Sex differences in plasma homovanillic acid levels in schizophrenia and normal controls: Relation to neuroleptic resistance

Tomiki Sumiyoshi, Mitsuru Hasegawa, Karuna Jayathilake, Herbert Y. Meltzer*

*Corresponding author for this work

Research output: Contribution to journalArticlepeer-review

25 Scopus citations

Abstract

Plasma homovanillic acid (pHVA) levels were compared in a large number of neuroleptic-resistant and -responsive schizophrenic patients (male/female=161/46) and normal controls (67/27), and correlated with various measures of psychopathology. Psychopathology was evaluated with the brief psychiatric rating scale, the Schedule for Affective Disorders and Schizophrenia-Change version (SADS-C) and SADS-C Global Assessment Scale, the Scale for Assessment of Negative Symptoms, the Scale for Assessment of Positive Symptoms (SAPS), and the Quality of Life Scale. No significant differences in pHVA levels between neuroleptic-resistant (n = 104) or -responsive (n = 103) schizophrenic patients, and normal controls, were found; however, there was a main effect for sex, due to higher pHVA levels in women than men. There were no diagnosis x gender or age effects on pHVA levels. No significant correlations were observed between psychopathology ratings and baseline pHVA levels, except with the Hallucinations subscale of SAPS in neuroleptic-responsive patients. Neither duration of neuroleptic washout nor plasma prolactin levels correlated with pHVA levels. Further studies on the origin and significance of the gender difference in pHVA are indicated.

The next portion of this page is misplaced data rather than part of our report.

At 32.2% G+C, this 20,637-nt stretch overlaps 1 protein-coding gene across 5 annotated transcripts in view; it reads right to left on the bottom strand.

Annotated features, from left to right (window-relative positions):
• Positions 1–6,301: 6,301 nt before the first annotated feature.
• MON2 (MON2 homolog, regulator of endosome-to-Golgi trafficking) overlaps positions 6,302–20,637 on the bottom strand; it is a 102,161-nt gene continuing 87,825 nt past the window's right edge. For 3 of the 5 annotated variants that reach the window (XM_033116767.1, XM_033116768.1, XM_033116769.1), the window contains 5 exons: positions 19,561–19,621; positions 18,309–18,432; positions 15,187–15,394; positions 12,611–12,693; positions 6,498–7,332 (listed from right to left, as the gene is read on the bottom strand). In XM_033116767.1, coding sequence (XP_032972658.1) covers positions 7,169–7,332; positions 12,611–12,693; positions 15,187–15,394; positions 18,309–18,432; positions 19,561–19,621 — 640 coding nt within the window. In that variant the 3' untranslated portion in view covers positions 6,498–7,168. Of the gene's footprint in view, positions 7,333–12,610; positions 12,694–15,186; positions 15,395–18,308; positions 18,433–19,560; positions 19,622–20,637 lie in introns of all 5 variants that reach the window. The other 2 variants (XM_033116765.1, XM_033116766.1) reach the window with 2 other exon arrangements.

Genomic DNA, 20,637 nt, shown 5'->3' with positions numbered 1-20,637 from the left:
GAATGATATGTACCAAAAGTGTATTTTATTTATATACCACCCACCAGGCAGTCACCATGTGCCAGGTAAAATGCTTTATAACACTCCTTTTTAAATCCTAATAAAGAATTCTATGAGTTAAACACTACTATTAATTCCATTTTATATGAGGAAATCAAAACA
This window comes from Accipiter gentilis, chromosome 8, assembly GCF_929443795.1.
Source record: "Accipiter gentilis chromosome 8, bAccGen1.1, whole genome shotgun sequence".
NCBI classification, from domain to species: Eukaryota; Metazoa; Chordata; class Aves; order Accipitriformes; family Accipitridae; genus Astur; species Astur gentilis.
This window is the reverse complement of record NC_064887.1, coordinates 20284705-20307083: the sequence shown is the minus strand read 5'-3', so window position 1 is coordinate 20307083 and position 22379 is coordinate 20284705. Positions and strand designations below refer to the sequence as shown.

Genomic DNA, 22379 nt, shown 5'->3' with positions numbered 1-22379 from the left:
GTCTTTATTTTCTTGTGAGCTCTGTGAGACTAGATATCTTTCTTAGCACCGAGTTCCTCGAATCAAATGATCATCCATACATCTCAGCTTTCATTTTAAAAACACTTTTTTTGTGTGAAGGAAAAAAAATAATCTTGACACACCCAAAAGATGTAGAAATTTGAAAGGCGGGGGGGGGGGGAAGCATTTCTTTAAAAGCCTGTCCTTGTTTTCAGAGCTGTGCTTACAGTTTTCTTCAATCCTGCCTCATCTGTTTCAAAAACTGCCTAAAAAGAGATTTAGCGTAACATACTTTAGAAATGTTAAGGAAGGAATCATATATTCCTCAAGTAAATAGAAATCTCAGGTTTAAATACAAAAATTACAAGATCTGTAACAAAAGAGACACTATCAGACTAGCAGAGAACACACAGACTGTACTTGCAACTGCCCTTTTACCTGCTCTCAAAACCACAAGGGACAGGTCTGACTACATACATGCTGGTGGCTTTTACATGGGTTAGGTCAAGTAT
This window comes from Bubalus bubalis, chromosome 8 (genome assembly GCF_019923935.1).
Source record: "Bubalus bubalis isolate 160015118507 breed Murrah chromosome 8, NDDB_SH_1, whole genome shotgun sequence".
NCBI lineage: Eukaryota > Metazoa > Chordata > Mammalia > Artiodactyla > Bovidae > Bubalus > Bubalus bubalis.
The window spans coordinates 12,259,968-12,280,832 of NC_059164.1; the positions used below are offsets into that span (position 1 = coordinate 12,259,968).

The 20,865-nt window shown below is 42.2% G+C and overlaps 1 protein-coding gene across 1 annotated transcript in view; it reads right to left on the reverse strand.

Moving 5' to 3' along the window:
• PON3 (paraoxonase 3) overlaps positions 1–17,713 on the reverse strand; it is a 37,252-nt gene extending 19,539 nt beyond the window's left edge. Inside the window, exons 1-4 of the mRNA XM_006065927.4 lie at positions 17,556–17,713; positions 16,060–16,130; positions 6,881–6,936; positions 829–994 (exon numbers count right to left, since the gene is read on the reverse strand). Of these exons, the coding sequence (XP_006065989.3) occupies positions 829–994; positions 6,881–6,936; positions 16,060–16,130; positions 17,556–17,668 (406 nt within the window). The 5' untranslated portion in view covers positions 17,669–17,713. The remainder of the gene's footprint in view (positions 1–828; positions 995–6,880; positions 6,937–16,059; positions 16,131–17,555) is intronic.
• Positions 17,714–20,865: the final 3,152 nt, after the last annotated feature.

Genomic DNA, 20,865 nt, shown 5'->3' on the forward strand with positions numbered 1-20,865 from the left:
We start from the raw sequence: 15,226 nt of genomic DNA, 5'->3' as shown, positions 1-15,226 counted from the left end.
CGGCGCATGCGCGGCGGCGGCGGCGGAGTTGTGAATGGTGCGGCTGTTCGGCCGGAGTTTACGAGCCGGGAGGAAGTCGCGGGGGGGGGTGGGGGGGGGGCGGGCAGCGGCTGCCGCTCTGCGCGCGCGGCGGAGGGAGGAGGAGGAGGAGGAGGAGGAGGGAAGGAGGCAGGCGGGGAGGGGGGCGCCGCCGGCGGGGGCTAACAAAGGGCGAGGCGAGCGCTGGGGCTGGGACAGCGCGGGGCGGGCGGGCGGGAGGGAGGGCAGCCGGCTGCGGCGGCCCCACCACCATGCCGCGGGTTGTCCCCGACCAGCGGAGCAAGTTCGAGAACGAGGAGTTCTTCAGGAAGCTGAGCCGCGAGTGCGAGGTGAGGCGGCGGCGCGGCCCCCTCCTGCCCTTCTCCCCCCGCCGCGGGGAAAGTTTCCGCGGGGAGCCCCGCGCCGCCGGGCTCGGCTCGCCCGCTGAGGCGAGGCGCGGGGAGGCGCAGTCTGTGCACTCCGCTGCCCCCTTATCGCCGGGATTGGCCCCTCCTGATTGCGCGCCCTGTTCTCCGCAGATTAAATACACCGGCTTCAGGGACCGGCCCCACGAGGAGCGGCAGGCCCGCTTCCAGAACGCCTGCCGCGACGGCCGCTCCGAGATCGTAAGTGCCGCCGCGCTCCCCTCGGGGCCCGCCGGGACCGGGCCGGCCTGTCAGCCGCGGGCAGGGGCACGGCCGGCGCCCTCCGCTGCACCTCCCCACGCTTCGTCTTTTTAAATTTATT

Original languageEnglish (US)
Pages (from-to)560-566
Number of pages7
JournalBiological Psychiatry
Volume41
Issue number5
DOIs
StatePublished - Mar 1 1997

Keywords

  • gender difference
  • neuroleptic resistance
  • plasma homovanillic acid
  • psychopathology
  • schizophrenia

ASJC Scopus subject areas

  • Medicine(all)
  • Biological Psychiatry

Fingerprint Dive into the research topics of 'Sex differences in plasma homovanillic acid levels in schizophrenia and normal controls: Relation to neuroleptic resistance'. Together they form a unique fingerprint.

Cite this